Guidelines for Student Presentations
The primary aim of student presentations for discussion sections is to launch an engaging and fruitful discussion, not to summarize or lead the discussion.
1. Time. 10 minutes.
2. Content. Present 1 or 2 key points from among the selections for that meeting and raise 1 or 2 critical questions for discussion. You do not have to cover all of the readings for that week. If there are several selections, you may choose freely those that you wish to discuss. You should observe the following points: a) Why are the points/ideas you have chosen for discussion important for understanding the significance of the work(s) in question? b) If these points are related to one another, how are they related? c) What questions do you have? These questions should help to launch the discussion. They might suggest disagreement with the author, lack of clarity (either on the part of the reader or the author), or some internal inconsistency in the author's ideas (apparent or real).
You should ask about points that are unclear to you. The presentation is not a test of your mastery of the material, and there will be many other students who do not understand parts of the reading. For example, you might say, "Daniel Boyarin claims that both gender and sex are culturally constructed, but it's not clear whether he believes there are no biological determinants. Can anyone tell whether he believes that sex is entirely a cultural construct or not?"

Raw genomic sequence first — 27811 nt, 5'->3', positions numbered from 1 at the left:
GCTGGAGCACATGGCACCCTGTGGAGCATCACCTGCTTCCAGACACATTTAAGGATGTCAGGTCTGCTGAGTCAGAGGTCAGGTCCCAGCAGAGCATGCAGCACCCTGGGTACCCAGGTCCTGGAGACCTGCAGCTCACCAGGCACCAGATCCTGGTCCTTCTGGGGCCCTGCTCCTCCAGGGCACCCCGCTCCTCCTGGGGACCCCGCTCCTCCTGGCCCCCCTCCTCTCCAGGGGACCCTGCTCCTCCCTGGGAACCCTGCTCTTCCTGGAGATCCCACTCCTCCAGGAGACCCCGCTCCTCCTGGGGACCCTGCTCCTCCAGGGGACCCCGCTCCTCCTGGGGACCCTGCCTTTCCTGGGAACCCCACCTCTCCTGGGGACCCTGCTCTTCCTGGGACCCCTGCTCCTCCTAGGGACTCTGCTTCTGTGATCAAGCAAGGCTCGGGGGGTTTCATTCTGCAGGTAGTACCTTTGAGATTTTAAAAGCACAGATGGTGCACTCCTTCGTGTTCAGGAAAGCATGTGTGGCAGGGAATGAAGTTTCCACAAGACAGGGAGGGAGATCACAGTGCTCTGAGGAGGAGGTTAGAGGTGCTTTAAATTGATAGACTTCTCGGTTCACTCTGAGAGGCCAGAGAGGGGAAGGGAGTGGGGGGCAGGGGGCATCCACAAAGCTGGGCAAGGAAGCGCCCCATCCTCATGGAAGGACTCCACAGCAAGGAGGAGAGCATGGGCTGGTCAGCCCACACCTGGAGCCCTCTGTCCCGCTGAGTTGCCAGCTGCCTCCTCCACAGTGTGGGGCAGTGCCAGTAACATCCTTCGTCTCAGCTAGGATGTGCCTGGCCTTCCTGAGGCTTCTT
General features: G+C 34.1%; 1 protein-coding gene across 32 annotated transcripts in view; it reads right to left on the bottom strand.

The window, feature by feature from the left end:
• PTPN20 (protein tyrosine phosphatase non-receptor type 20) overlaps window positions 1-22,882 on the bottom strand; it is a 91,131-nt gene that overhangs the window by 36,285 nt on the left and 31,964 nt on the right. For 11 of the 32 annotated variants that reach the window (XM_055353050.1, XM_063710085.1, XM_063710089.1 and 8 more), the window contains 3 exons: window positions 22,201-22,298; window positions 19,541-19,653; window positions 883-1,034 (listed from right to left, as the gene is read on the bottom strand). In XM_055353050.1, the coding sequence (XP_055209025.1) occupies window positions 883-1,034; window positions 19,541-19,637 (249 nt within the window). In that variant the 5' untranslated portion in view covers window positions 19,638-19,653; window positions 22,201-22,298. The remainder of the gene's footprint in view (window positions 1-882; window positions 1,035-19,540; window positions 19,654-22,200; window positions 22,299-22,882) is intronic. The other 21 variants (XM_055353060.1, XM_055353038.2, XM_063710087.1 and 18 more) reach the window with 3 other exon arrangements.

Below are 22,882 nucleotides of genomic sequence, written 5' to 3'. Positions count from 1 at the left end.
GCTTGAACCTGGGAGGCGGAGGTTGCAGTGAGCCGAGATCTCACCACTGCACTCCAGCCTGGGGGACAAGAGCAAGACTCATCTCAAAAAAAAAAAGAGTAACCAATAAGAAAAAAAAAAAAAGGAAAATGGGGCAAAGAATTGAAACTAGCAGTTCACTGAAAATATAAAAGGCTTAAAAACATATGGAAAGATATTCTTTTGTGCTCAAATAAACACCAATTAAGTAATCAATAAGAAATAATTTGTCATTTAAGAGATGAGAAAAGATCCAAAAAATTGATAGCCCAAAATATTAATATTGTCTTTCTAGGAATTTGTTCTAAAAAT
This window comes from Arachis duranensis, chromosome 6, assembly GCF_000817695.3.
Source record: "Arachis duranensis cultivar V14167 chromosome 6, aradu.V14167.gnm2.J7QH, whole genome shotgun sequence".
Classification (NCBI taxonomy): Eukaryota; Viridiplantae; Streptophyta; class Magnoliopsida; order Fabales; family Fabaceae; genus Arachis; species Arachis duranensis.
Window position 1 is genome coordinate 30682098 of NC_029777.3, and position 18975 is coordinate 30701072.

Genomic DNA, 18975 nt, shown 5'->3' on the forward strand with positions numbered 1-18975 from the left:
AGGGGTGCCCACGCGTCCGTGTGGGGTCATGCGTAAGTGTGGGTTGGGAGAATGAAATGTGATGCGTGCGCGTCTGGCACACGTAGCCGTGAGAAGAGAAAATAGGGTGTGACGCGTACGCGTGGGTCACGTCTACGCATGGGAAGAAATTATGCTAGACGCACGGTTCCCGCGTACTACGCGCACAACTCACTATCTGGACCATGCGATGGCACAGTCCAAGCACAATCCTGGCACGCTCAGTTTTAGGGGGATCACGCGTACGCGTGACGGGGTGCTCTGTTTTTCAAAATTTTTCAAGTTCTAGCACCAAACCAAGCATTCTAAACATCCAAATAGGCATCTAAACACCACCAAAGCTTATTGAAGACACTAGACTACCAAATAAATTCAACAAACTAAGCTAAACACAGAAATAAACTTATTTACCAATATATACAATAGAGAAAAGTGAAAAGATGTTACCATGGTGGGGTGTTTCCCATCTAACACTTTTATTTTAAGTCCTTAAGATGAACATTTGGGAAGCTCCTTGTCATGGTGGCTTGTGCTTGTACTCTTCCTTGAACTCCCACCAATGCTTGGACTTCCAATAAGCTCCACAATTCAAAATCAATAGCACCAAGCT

3. Style. Be sure to speak clearly and slowly enough so that everyone can understand. Take the time to explain your points fully. References to specific textual passages and page numbers are essential to ground the discussion. Illustrations and analogies can also be helpful in conveying your ideas. Diagrams and handouts can also be effective aids although they are not required.
4. Grading. The presentation is 10 percent of your grade. Your presentation will be evaluated on three areas: 1) Insight. Have you chosen good passages or ideas to help the class examine and understand the readings? Do you raise questions and issues that lead to fruitful discussion. 2) Preparation. Does your presentation show that you have considered the readings and the points you present carefully? 3) Style. Do you speak clearly, explain fully, and provide textual references? Do you make eye contact to make sure that the class is following what you are saying.